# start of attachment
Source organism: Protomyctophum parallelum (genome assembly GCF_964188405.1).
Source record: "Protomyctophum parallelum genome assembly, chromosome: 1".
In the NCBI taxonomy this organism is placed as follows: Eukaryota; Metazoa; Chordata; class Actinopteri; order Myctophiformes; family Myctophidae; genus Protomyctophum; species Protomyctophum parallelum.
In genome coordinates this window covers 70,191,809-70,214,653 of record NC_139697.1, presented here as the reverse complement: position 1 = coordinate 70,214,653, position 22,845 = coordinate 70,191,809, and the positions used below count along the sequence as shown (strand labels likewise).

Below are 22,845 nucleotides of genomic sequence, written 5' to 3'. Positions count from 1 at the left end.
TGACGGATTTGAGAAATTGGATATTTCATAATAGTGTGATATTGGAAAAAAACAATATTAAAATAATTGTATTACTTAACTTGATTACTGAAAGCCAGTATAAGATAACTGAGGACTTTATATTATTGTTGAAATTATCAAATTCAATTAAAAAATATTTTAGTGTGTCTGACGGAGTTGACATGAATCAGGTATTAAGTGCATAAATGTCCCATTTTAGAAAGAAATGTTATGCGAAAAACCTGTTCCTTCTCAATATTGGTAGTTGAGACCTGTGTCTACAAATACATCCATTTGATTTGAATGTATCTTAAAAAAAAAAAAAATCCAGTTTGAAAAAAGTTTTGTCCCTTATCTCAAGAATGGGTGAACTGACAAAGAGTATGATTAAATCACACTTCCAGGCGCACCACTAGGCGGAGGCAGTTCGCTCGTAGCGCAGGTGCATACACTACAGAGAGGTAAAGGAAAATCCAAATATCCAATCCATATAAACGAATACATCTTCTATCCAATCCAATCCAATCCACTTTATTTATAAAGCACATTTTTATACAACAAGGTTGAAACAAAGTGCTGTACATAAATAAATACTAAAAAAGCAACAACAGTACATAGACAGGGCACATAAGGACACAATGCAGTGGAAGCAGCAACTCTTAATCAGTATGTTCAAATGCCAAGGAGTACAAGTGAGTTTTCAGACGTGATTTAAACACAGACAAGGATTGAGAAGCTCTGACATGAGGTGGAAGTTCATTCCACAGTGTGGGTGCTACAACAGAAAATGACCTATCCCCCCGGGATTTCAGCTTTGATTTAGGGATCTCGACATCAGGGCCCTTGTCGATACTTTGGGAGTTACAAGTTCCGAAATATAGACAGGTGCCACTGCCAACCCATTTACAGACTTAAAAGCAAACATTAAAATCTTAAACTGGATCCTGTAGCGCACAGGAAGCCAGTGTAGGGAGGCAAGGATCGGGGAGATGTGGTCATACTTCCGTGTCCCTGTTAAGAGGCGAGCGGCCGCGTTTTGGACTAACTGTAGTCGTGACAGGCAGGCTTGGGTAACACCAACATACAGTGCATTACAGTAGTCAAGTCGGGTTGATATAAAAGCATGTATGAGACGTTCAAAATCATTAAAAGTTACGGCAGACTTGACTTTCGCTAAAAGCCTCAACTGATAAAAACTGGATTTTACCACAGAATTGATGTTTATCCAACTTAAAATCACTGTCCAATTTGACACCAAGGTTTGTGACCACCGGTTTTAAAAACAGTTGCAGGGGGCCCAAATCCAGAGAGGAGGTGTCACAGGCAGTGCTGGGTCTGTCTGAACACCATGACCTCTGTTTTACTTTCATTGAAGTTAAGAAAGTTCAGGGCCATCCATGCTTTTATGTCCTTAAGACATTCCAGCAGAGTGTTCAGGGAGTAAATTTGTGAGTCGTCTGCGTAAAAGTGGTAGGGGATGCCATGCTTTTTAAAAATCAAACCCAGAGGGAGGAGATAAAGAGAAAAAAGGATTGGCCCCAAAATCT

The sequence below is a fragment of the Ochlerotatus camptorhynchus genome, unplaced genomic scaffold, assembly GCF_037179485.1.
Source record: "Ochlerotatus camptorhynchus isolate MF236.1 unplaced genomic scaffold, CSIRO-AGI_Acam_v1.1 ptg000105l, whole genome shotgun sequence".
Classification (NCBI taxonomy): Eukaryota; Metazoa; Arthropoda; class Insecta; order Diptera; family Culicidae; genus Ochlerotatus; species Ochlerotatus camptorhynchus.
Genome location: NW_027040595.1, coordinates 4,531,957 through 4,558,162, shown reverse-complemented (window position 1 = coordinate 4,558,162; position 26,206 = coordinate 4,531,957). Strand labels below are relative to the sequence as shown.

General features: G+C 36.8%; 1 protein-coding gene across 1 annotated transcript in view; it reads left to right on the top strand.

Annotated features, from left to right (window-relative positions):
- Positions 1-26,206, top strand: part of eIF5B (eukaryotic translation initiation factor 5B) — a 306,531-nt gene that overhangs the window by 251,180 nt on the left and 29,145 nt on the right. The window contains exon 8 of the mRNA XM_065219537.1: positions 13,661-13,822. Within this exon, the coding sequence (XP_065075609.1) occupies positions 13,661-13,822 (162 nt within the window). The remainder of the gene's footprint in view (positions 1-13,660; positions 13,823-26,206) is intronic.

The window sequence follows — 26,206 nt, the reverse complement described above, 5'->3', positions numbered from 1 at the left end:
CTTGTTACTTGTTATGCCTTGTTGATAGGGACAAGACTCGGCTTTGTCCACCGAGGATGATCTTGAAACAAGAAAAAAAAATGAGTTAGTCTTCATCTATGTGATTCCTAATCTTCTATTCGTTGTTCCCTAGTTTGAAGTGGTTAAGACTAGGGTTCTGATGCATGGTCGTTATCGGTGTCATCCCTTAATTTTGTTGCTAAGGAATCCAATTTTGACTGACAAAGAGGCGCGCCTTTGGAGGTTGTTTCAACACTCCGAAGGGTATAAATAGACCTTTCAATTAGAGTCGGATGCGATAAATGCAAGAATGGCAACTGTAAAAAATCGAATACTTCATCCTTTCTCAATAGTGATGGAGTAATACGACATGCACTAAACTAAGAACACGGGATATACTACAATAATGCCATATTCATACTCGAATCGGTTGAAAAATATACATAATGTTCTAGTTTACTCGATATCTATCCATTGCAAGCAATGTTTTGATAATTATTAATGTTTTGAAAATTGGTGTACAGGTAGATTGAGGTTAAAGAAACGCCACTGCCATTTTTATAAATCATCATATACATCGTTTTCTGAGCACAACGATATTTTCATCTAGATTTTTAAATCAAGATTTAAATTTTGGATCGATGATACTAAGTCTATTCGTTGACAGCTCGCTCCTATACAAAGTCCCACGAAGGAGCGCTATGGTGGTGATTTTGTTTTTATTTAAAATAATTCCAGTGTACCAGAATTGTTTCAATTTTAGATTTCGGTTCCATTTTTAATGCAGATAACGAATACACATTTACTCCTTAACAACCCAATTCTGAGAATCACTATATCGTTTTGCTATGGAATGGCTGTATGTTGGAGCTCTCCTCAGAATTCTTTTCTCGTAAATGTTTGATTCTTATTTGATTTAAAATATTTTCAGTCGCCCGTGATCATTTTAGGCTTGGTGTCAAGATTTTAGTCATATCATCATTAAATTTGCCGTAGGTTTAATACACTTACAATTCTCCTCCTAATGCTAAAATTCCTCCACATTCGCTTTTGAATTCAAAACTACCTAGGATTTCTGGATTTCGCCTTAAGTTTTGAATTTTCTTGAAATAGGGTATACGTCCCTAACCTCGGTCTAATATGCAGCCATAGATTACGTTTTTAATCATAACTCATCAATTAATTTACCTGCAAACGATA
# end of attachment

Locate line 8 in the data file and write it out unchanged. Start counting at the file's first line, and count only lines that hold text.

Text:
Source record: "Ochlerotatus camptorhynchus isolate MF236.1 unplaced genomic scaffold, CSIRO-AGI_Acam_v1.1 ptg000105l, whole genome shotgun sequence".